Investors should take advantage of the relatively slow pace in U.S. markets to prepare for unexpected moves this summer, panelists at the TheStreet's May Trading Strategies roundtable said.

Peter Tchir, an expert on fixed income, said that summer can be deceptively quiet -- but that recent summers saw U.S. government debt downgraded, China devalue its currency and in 2007, all of the global financial system's problems begin to leaking out. "I think summer's a particularly dangerous time if we're complacent, because there is less liquidity," Tchir said.

Douglas Borthwick, managing director of foreign-exchange firm Chapdelaine FX, agreed. "This is a spring of prepping, and you should be prepping for what I believe will be some [bad] events over the summer," Borthwick said. "I'd much rather set up positions now for a market piece of information that's going to change things to the negative just because it 'smells' so much like 2007."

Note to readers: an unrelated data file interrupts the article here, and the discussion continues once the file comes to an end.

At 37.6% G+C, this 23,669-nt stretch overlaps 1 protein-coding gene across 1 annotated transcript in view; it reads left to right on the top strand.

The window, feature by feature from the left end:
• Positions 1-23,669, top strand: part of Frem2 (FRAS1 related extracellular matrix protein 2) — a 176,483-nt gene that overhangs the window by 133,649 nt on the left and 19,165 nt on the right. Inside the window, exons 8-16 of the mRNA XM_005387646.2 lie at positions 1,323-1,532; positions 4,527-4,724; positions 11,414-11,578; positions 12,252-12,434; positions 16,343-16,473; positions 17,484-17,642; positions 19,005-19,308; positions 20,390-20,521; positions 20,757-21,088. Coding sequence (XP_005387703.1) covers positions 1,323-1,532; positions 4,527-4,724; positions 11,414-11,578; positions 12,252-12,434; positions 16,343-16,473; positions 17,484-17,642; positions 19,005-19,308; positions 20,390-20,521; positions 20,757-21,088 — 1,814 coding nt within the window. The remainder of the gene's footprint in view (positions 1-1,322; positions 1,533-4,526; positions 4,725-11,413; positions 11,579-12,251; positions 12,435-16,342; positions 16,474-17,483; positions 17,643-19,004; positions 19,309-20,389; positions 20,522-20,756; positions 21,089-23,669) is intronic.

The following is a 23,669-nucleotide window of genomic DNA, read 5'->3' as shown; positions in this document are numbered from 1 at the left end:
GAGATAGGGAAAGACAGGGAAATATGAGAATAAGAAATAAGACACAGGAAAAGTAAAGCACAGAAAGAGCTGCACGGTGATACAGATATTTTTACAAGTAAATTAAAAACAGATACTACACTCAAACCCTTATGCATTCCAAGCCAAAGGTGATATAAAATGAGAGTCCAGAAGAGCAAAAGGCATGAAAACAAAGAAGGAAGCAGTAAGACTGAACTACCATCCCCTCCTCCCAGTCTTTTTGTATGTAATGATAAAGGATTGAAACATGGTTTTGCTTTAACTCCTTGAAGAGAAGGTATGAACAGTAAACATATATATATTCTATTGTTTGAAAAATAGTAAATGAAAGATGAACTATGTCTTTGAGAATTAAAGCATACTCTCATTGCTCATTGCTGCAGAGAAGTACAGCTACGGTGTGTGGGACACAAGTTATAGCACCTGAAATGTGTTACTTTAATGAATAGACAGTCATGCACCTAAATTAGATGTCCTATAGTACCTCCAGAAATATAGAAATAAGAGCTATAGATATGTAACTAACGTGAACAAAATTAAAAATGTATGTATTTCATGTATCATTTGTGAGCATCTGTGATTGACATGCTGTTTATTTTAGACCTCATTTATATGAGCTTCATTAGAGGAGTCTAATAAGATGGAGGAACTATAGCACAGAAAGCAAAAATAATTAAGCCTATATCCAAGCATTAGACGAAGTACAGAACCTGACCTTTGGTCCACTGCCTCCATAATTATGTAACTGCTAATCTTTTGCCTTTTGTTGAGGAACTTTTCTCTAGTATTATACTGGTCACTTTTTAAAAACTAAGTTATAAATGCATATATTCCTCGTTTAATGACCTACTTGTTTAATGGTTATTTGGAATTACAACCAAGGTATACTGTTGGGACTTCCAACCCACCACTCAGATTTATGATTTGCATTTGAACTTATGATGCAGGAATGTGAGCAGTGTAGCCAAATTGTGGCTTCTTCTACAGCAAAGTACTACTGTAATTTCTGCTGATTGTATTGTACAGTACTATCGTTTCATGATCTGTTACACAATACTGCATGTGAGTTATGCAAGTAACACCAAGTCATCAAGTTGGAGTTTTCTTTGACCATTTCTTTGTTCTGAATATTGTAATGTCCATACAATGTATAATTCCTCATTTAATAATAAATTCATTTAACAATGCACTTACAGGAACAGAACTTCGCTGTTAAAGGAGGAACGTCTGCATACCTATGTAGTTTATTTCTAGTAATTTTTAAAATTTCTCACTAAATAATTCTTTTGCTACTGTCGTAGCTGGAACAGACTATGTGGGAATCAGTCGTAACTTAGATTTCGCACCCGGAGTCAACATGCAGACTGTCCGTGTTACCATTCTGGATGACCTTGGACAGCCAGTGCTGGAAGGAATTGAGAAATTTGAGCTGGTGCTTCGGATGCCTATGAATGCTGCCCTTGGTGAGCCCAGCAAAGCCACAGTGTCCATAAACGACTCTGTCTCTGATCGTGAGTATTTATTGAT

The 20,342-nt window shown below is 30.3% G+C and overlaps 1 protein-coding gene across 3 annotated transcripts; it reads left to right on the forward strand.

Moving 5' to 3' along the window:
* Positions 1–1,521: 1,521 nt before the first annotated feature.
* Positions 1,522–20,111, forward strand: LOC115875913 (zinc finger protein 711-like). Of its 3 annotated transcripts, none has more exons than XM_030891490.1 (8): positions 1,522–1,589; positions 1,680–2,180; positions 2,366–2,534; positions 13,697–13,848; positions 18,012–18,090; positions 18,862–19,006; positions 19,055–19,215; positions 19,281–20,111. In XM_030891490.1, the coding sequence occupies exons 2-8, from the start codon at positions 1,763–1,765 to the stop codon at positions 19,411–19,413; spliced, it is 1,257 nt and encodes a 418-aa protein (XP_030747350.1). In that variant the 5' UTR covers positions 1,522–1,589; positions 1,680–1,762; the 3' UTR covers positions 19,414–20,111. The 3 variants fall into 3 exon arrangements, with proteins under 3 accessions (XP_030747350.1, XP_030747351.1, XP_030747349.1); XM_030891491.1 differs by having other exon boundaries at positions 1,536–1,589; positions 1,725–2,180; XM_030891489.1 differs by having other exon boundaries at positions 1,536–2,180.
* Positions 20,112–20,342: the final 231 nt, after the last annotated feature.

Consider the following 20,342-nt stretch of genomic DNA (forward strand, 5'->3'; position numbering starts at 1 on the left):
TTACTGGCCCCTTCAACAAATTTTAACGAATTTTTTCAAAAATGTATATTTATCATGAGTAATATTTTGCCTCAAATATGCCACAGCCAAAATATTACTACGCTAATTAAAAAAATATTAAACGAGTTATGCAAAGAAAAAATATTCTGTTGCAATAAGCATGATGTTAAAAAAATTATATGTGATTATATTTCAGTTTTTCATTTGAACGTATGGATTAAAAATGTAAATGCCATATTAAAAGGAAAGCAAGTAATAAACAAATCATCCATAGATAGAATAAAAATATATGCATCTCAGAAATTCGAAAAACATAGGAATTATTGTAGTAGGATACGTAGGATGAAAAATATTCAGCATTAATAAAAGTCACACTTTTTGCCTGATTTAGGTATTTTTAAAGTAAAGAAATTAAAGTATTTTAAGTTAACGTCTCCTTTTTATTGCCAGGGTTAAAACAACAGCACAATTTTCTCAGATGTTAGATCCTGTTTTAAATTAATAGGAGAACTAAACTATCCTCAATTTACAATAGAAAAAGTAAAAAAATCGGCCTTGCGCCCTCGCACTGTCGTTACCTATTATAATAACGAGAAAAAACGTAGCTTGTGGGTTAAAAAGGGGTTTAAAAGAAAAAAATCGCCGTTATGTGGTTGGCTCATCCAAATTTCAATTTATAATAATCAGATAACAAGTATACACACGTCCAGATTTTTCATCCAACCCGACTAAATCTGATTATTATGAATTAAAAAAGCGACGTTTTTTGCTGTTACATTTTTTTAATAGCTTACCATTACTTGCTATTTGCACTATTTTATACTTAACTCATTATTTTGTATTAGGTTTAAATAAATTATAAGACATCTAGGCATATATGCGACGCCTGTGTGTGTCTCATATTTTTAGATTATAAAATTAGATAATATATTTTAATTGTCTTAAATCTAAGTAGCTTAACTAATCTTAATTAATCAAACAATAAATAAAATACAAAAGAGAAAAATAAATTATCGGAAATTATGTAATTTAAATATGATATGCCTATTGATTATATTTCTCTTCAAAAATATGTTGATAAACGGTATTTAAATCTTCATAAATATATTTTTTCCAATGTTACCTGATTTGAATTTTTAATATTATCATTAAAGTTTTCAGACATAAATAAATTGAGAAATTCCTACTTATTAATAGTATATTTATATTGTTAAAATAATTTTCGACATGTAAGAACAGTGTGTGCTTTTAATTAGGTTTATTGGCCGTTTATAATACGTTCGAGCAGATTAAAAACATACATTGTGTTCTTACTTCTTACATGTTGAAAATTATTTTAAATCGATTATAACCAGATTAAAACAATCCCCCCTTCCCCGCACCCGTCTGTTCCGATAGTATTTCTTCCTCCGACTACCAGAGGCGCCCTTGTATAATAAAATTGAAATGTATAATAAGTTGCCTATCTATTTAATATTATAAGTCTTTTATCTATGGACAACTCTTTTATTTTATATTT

Precious-metals expert David Yoe Williams Jr. warned that "since 2009, the gate has been wide and we've all gone into the equity markets [and] bonds. But when it's time to leave that trade, it's a very narrow exit, and if somebody yelled "Fire!" and you're racing for that, the place [will be] jammed and you can't get out."

Panel members also noted that Wall Street has changed a lot since the 2008-2009 financial crisis. "There's a lot of guys in this industry who were not around 10 years ago and don't have the experience," Williams said.

Trading Strategies: Sell in May and Go Away?:

Editors' pick: Originally published May 12.

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